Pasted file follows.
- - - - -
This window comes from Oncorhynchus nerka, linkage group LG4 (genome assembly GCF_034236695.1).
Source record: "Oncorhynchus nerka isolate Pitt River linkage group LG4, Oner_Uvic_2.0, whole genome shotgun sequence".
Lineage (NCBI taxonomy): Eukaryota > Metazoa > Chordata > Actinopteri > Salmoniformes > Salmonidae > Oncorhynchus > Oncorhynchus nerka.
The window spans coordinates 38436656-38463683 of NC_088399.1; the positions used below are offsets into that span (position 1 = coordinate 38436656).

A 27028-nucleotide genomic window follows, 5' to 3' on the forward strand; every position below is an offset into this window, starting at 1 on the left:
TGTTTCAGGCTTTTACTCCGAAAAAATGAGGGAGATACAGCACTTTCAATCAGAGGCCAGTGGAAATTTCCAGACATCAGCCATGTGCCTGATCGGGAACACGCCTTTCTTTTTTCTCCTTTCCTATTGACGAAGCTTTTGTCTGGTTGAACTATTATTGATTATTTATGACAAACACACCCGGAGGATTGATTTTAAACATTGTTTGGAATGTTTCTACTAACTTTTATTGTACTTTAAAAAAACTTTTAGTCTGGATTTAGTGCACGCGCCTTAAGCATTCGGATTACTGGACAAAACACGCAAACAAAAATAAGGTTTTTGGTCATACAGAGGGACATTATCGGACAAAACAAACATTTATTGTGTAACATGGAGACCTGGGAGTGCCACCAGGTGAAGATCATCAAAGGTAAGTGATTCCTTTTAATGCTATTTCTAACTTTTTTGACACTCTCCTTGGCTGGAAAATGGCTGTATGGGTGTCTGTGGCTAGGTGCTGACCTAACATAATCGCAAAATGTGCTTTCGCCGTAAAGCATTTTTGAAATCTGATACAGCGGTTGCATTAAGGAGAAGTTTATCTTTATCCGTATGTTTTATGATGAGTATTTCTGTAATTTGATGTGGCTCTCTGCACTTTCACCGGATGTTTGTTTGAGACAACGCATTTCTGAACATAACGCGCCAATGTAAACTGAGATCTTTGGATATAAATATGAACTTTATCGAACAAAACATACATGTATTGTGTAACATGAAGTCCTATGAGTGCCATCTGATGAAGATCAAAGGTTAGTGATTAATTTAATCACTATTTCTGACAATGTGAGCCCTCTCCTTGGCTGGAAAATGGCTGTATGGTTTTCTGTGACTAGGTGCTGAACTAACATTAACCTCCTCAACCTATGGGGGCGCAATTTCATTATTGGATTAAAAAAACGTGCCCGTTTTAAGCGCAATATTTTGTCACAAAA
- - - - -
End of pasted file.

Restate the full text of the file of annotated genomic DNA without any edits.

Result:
This window comes from Oncorhynchus nerka, linkage group LG4 (genome assembly GCF_034236695.1).
Source record: "Oncorhynchus nerka isolate Pitt River linkage group LG4, Oner_Uvic_2.0, whole genome shotgun sequence".
Lineage (NCBI taxonomy): Eukaryota > Metazoa > Chordata > Actinopteri > Salmoniformes > Salmonidae > Oncorhynchus > Oncorhynchus nerka.
The window spans coordinates 38436656-38463683 of NC_088399.1; the positions used below are offsets into that span (position 1 = coordinate 38436656).

A 27028-nucleotide genomic window follows, 5' to 3' on the forward strand; every position below is an offset into this window, starting at 1 on the left:
TGTTTCAGGCTTTTACTCCGAAAAAATGAGGGAGATACAGCACTTTCAATCAGAGGCCAGTGGAAATTTCCAGACATCAGCCATGTGCCTGATCGGGAACACGCCTTTCTTTTTTCTCCTTTCCTATTGACGAAGCTTTTGTCTGGTTGAACTATTATTGATTATTTATGACAAACACACCCGGAGGATTGATTTTAAACATTGTTTGGAATGTTTCTACTAACTTTTATTGTACTTTAAAAAAACTTTTAGTCTGGATTTAGTGCACGCGCCTTAAGCATTCGGATTACTGGACAAAACACGCAAACAAAAATAAGGTTTTTGGTCATACAGAGGGACATTATCGGACAAAACAAACATTTATTGTGTAACATGGAGACCTGGGAGTGCCACCAGGTGAAGATCATCAAAGGTAAGTGATTCCTTTTAATGCTATTTCTAACTTTTTTGACACTCTCCTTGGCTGGAAAATGGCTGTATGGGTGTCTGTGGCTAGGTGCTGACCTAACATAATCGCAAAATGTGCTTTCGCCGTAAAGCATTTTTGAAATCTGATACAGCGGTTGCATTAAGGAGAAGTTTATCTTTATCCGTATGTTTTATGATGAGTATTTCTGTAATTTGATGTGGCTCTCTGCACTTTCACCGGATGTTTGTTTGAGACAACGCATTTCTGAACATAACGCGCCAATGTAAACTGAGATCTTTGGATATAAATATGAACTTTATCGAACAAAACATACATGTATTGTGTAACATGAAGTCCTATGAGTGCCATCTGATGAAGATCAAAGGTTAGTGATTAATTTAATCACTATTTCTGACAATGTGAGCCCTCTCCTTGGCTGGAAAATGGCTGTATGGTTTTCTGTGACTAGGTGCTGAACTAACATTAACCTCCTCAACCTATGGGGGCGCAATTTCATTATTGGATTAAAAAAACGTGCCCGTTTTAAGCGCAATATTTTGTCACAAAA